Skrillex, Diplo Bring the Beat to Canada

Full Flex Express train tour kicks off in Toronto

diplo
Ilya S. Savenok/Getty Images
Diplo performs at Governors Ball in New York.
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With Toronto's CN Tower looming in the background, Skrillex stopped several minutes into his headlining set last weekend to address the crowd. "I'm so happy to be in Canada tonight," he announced from his spaceship-looking DJ booth, as a sea of people wearing neon clothing and slogan T-shirts ("Drop Beats Not Bombs," "Keep Calm and Listen to Dubstep") roared their approval.

The show was the first stop on the Full Flex Express Tour, a cross-Canada trek with dates in six cities, including Ottawa, Montreal, Calgary, Winnipeg and Vancouver. Conceived by Skrillex, the tour – which also features Diplo, Grimes, Pretty Lights, KOAN Sound, Tokimonsta and Hundred Waters – finds the artists travelling together by train to each city. The tour hits Winnipeg tonight.

With the event held on the grounds of the 18th-century British site Fort York in downtown Toronto, many braved sweltering temperatures for five hours just to get a good location to watch the current king of dubstep. They weren't the only ones eagerly anticipating the three-time Grammy Award winner.

"I'm, like, the biggest Skrillex fan," said Grimes backstage, minutes after finishing her performance. As she toyed with a sampler she feared was broken during her set, the 24-year-old Canadian singer (real name Claire Boucher) explained how she landed a spot on the tour, despite wanting to take a break from a non-stop schedule of festivals and overseas shows.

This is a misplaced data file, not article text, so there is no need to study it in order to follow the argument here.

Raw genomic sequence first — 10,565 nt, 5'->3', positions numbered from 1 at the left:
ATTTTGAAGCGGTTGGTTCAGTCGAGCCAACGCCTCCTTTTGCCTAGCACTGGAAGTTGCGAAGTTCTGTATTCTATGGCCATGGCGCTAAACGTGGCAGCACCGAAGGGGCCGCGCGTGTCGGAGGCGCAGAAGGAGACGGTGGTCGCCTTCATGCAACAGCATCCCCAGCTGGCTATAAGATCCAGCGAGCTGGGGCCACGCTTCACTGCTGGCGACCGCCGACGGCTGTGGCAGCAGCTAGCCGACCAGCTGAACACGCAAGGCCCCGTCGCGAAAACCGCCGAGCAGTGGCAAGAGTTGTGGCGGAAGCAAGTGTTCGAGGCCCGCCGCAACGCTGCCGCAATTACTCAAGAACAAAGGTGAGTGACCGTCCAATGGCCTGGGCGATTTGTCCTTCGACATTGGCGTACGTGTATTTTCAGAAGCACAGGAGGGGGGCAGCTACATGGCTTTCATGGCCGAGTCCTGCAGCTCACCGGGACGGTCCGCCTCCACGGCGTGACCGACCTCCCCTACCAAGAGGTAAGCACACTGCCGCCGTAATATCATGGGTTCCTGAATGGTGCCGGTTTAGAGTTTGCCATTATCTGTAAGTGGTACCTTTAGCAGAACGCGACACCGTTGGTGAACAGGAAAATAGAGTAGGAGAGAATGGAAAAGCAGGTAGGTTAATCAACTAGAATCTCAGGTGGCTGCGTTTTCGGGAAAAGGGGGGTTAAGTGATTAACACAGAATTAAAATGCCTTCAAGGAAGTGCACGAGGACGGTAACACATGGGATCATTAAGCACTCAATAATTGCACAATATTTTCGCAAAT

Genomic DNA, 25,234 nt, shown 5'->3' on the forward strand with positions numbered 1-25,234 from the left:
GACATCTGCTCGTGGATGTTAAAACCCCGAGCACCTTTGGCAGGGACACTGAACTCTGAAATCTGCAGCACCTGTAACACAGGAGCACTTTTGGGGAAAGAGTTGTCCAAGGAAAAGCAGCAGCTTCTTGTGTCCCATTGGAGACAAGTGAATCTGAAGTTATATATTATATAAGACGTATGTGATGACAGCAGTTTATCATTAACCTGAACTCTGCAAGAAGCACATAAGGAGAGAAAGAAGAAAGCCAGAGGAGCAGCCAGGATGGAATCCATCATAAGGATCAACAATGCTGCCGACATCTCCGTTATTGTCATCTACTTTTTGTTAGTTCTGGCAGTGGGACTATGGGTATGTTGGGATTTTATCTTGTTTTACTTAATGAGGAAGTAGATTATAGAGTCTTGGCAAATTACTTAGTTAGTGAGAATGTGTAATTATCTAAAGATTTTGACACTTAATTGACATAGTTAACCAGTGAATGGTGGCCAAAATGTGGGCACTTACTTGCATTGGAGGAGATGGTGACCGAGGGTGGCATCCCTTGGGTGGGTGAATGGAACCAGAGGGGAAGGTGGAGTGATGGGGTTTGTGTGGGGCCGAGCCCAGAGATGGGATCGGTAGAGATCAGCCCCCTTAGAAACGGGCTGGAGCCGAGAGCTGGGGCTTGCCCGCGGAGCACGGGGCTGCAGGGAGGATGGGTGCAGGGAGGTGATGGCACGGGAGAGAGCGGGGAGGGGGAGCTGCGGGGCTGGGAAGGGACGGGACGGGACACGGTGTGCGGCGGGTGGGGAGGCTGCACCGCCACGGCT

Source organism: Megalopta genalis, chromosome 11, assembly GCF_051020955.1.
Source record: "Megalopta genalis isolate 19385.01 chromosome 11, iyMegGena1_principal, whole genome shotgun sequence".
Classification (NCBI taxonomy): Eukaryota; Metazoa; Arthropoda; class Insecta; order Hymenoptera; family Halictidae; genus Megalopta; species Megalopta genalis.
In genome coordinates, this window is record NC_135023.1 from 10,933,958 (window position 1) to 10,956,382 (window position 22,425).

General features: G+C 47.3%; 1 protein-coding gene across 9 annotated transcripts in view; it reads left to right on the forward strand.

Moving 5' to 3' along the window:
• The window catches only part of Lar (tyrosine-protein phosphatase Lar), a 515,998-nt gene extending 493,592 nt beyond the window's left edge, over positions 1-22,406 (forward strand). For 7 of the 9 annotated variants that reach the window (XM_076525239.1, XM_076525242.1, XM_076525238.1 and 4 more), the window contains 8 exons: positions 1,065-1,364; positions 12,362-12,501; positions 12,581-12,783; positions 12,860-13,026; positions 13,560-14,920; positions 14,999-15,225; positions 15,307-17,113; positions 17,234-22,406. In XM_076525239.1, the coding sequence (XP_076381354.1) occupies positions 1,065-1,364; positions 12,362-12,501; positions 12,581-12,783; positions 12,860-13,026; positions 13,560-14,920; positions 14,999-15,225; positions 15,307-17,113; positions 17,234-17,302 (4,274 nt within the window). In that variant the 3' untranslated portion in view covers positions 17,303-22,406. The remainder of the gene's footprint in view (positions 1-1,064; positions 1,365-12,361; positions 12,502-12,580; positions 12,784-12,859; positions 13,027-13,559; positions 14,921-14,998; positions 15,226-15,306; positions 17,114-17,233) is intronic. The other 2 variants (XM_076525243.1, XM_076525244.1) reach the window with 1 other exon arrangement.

"My manager said, 'I have a tour for you,' and I said, 'I won't go on any tour unless it's a Skrillex tour,' half-joking," she recalled. "And he was like, 'Well, it is a Skrillex tour.'" While her dark synth-pop might seem like a strange contrast to Skrillex's skull-crushing, bass-heavy beats, Boucher reworked songs from her latest album, Visions, in preparation for the festival. With the help of friend Michael Diamond (a.k.a. Blood Diamonds), her single "Oblivion" got a dubstep outro that received spirited applause from the crowd.  

"I think people are going to have a good time listening to a wide spectrum of artists," said Derek Vincent Smith, the Colorado artist and producer who makes music under the name Pretty Lights. Though the festival's lineup leans heavily toward the different branches of electronic music, from dubstep to Pretty Lights' hip-hop-influenced electro, there is a noticeable rock influence on several artists.

While an afternoon DJ set from Wesley "Diplo" Pentz (without the hype man and backup dancers that have become staples of his Major Lazer sets) included Kanye West's "Mercy" and the new Major Lazer single "Get Free" (which features the vocals of Dirty Projectors' Amber Coffman), the biggest singalongs came with AC/DC and Blur's "Song 2." As for the headliner, Skrillex's past career fronting the post-hardcore band From First to Last was present in his more aggressive material, and his song "Breakin' a Sweat" (which he recorded with members of the Doors) was the highlight of a hits-packed set.

The Full Flex Express tour was inspired by the Grateful Dead and Janis Joplin's infamous 1970 train tour across Canada, which was filmed and can be seen in the 2003 documentary Festival Express. While that tour was a financial disaster, Smith said he sees a connection between those artists and the rise of EDM as a concert business force in North America. "It's crazy, and it's definitely having a huge impact on how the music industry is re-structuring itself," Smith says. "I can't even imagine how much fun this tour is going to be. There's a studio car, a chill car, we all have our own cabins. Just rocking out across Canada – it's going to be awesome."